Character Analyses of Thomas More and the Common Man in A Man For All Seasons by Robert Bolt - Essay Example

Comments (0) Cite this document
Summary
When Robert Bolt created the character of Thomas More in his play 'A Man for All Seasons, (1960) he was portraying a man of great moral integrity who was prepared to die to defend his beliefs and his right to follow his conscience. In his use of the Common Man as a narrator and dramatic device, Bolt created characters who contrasted with More, emphasizing the difference between a great man and the rest of humanity…
Download full paperFile format: .doc, available for editing
GRAB THE BEST PAPER97.6% of users find it useful
Character Analyses of Thomas More and the Common Man in A Man For All Seasons by Robert Bolt
Read TextPreview

Extract of sample "Character Analyses of Thomas More and the Common Man in A Man For All Seasons by Robert Bolt"

Download file to see previous pages 94, 1960).
This also defines the play's title in its true meaning; that More was a man "suited to all hours, times, occasions." (miller, 2005, from Whittinton's translation from the Latin) Using the play as primary source, this essay will first examine the character of Thomas More, then show how the Common Man can be seen to represent us all, across the divides of time, societies and history.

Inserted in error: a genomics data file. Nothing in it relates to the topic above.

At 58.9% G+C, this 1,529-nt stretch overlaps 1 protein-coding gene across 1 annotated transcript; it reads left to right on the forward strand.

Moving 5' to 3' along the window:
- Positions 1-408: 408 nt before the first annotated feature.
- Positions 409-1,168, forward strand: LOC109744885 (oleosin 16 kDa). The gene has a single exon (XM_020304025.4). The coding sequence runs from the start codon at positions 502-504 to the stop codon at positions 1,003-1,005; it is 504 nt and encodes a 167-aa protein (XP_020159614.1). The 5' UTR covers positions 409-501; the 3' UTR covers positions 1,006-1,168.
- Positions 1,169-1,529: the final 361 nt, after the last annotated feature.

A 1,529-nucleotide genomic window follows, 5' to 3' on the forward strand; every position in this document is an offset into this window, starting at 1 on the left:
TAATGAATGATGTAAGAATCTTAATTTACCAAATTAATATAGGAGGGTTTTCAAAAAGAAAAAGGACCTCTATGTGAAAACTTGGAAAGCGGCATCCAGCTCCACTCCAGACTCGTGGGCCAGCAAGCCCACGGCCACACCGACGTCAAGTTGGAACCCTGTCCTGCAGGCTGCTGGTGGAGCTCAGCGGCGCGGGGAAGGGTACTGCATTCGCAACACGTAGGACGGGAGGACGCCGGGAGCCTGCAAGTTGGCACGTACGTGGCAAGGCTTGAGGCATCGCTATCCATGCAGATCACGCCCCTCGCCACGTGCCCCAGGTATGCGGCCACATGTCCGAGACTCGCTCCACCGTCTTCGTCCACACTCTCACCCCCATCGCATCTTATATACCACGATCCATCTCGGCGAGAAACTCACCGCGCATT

Thomas More contended that a person's conscience, which tells him what he believes to be right, and that the individual must be true to himself; issues worth giving up everything for. By refusing to accept the premise, put by Rich, "But every man has his price!" and giving him a silver goblet, "It's a bribe Richard....Well, I'm not going to keep it and you need it." (Act 1 p.11 2), More declared that his conscience and honesty would over-ride any need for riches and status. No matter what pressures are brought to bear, he cannot compromise his beliefs.
His refusal to agree with the King on the matter of his marriage, made Alice, his wife see the danger and beg him "Thomas, stay friends with him." (Act 1 p. 143) and his simple response stated his views clearly "But there's a little area...where I must rule myself." (p.143) In discussing the King's actions with Norfolk, regarding the Pope, he tried to make Norfolk understand his antipathy. "The Apostolic Succession...But what matters to me is...that I believe it to be true, or rather not that I believe it, but that I believe it." (Act 2 p 161). It was then that he gave up his office as Chancellor, and the money and status this entailed. He believed that secular law would protect him, and that sacred law was not to be abused. Alice was angry, worried about how they would survive, with no income and no career for what Thomas. She thought him a "poor silly man" if he thought he would be left alone to get on with life, and still did not understand his reasons. Already they could not afford good food and Matthew and the servants had to be found new positions, they could not pay their wages.